Director of Product Management, RightHand Robotics
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Silicon Valley is undergoing a transformation. Tech companies are facing a reckoning driven by grassroots activists agitating for accountability, and as big tech’s role in public life comes under increasing scrutiny, tech companies are withstanding pressure from lawmakers, customers, and their own workers in new ways.
One of the tech world's most prolific gadflies is Evan Greer, deputy director of Fight for the Future. The group has made use of extremely online PR tactics, leading social-media campaigns that draw attention to tech giants’ practices that they see as threats to privacy and democracy.
Take a gander at the major reckonings faced by tech companies in the past year, and you’ll find that Fight for the Future — led partly by Greer — has played a role in shaping the public conversations surrounding those stories.
When Greer joined Fight for the Future nearly a decade ago, she saw its mission as “save the internet.” Now, she tells Business Insider, the organization’s goals are better summarized as “making the internet worth saving.”“I feel like I'm fighting this fight to ensure that technology is broadly used to liberate and lift up and empower rather than to exploit and oppress and silence,” Greer says.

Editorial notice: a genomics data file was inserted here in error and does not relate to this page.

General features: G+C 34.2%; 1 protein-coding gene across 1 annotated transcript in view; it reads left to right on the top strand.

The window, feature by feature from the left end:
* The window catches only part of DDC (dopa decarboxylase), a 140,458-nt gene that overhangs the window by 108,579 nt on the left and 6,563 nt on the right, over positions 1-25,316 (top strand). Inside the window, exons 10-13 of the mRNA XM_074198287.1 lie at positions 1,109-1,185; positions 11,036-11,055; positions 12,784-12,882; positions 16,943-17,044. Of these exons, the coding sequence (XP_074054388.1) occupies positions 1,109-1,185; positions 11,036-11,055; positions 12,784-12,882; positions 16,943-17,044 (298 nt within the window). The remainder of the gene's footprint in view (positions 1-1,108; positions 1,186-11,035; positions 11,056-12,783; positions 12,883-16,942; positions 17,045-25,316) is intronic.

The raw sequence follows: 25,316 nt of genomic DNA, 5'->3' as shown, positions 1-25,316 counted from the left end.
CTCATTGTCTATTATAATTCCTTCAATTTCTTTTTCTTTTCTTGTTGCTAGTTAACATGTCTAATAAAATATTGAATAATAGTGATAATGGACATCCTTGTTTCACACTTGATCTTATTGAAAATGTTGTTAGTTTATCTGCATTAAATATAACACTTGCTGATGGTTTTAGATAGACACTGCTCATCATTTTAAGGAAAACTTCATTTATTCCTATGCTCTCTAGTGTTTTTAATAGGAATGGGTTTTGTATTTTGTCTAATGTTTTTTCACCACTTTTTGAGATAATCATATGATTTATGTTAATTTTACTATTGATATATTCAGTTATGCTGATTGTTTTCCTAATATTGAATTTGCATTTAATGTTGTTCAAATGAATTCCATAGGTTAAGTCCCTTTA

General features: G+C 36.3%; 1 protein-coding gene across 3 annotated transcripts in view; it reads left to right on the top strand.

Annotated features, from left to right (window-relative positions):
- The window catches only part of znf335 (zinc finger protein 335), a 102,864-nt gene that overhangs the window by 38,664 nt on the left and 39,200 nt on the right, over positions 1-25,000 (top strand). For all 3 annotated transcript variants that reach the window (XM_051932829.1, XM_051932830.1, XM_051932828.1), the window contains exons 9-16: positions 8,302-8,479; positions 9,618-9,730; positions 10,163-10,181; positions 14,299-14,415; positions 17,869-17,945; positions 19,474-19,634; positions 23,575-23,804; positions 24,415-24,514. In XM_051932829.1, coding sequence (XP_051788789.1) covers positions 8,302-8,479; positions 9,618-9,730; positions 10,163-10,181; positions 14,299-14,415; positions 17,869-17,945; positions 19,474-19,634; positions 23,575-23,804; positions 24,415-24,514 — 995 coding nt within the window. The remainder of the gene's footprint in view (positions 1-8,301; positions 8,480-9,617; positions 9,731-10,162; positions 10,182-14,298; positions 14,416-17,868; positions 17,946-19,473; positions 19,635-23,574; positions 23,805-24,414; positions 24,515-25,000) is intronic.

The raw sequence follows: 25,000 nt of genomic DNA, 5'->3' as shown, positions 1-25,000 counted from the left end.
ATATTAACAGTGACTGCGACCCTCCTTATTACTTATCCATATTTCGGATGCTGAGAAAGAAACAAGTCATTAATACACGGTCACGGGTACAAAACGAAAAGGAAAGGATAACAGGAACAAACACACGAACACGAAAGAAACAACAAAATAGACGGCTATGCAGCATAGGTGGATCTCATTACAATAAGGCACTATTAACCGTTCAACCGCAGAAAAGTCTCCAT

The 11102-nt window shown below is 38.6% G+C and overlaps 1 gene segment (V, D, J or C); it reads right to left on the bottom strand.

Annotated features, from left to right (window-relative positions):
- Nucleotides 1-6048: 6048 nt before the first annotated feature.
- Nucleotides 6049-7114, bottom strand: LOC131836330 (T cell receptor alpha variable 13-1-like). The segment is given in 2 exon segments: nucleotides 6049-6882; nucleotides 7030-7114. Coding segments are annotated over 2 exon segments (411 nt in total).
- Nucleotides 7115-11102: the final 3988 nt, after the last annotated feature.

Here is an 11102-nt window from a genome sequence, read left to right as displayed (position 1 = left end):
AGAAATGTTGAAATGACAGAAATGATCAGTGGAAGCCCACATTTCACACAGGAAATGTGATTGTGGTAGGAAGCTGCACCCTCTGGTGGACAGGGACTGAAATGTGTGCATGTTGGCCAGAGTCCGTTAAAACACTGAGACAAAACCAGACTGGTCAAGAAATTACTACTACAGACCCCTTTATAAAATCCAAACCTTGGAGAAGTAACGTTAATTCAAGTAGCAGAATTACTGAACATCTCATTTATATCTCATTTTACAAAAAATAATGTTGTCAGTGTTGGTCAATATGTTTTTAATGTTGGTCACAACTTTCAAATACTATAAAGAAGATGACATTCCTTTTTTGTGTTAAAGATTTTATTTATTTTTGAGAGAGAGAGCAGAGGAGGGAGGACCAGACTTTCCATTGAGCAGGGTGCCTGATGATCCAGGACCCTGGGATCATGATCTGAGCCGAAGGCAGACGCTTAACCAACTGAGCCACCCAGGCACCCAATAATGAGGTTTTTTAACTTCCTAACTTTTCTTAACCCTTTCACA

In June, Fight for the Future successfully pressured Zoom to make its calls end-to-end encrypted free. Months before that, it successfully pressured dozens of the largest music festivals to drop facial-recognition tech and called for a nationwide ban on government facial recognition. That was before Amazon, IBM, and Microsoft agreed to stop selling facial-recognition to law enforcement and a bill that would ban the practice was introduced in Congress. Most recently, Fight for the Future has been a leading voice pushing for privacy protections amid COVID-19 contact-tracing efforts.
At all turns, Greer, with her bombastic social-media presence, has led the charge. “We want people to be able to count on us to be the watchdogs paying attention when there are these profound threats to our basic rights,” Greer adds. “There’s a million other things in the world that need to be addressed, but this is important to us.”